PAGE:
NOW is a collaborative programme aimed at reinvigorating discussion around the role of female contemporary artists in the art ecology of present day China. Through a series of exhibitions, commissions and events, NOW explores how the diversity of current female artistic practice transcends notions of gender difference to offer hybrid perspectives on their socio-political environment. The transformative impacts of societal change have opened new, transcultural, possibilities for female artists working today.
Launching in February 2018, the programme includes exhibitions at Centre for Chinese Contemporary Art (Manchester), Middlesbrough Institute of Modern Art (Middlesbrough), Nottingham Contemporary (Nottingham) and Turner Contemporary (Margate) an artist film series at HOME (Manchester) and a symposium hosted by Tate Research Centre: Asia (London).
Featured artists in the exhibitions include Na Buqi, Wu Chao, Ye Funa, Yang Guangnan, Ma Qiusha, Li Shurui, Luo Wei, Hu Xiaoyuan, Shen Xin, Yin Xiuzhen and Geng Xue.
Featured artists in the film series include Hao Jingban, Shiyuan Liu, Wang NewOne, Yao Qingmei, Ma Qiusha, Liu Yi, Chi Jang Yin, Miao Ying, Liang Yue, Peng Yun, Guan Xiao, Hu Xiaoyuan, Wang Xin and Geng Xue.
In the history of modern and contemporary Chinese art, female artists have long been marginalised and left at the fringes of art historical debate. This under-representation was challenged in the 1990s by an emerging artistic trend termed ‘women’s art’ and artistic practices started to deal with concepts such as feminism. Although this provided a platform for female artists, it soon revealed certain constrictions and limitations, marginalising female artistic practice to more conservative representations and ideas, such as femininity.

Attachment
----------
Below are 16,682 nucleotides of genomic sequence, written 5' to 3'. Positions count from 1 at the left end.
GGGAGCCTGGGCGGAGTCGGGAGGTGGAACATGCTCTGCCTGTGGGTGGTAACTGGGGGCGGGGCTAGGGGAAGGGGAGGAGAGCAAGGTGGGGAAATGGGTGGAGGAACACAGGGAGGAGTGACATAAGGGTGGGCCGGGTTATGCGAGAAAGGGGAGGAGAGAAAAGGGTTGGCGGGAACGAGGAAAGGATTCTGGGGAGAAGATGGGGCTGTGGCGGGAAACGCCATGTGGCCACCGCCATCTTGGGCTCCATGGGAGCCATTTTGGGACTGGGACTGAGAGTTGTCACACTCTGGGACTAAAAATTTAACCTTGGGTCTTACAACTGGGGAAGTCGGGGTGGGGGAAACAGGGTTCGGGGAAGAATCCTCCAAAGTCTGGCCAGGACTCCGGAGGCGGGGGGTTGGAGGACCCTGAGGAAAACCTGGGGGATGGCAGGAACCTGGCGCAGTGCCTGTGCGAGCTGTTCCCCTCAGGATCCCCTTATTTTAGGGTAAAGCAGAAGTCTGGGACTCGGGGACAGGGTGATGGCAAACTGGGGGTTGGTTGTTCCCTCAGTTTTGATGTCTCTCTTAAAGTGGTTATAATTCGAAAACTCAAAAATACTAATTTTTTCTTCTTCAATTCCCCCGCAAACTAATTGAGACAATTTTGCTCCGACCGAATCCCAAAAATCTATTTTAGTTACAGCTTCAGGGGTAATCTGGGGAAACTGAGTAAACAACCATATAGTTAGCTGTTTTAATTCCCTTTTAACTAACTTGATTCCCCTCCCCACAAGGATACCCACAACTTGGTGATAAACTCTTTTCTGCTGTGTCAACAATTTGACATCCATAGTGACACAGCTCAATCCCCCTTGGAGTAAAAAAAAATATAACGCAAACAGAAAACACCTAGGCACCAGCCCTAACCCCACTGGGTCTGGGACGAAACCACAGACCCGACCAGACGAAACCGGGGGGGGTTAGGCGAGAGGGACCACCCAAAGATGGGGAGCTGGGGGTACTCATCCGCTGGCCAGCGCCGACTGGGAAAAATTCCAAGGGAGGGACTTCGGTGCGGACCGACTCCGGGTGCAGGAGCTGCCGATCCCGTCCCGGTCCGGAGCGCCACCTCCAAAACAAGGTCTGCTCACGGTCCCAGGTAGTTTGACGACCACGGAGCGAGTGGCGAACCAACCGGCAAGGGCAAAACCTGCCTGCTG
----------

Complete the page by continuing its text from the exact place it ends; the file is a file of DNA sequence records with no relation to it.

Here, the variety of artworks reflects the many viewpoints of artists in the wake of feminist movements of the past. The aim of this collaborative programme is to re-open a dialogue on the way female artists are positioning themselves now and to explore the complex and multifaceted influence of gender categorisation upon their creative process. Furthermore it considers how the rapid transformations of contemporary China have provided possibilities for female artists to take advantage of transcultural opportunities.
NOW is co-organised by Plus Tate, the China Central Academy of Fine Arts and the Centre for Chinese Contemporary Art in collaboration with HOME, Manchester; Middlesbrough Institute of Modern Art; Nottingham Contemporary and Turner Contemporary, Margate. The programme is sponsored by the China National Arts Fund and supported by British Council, China.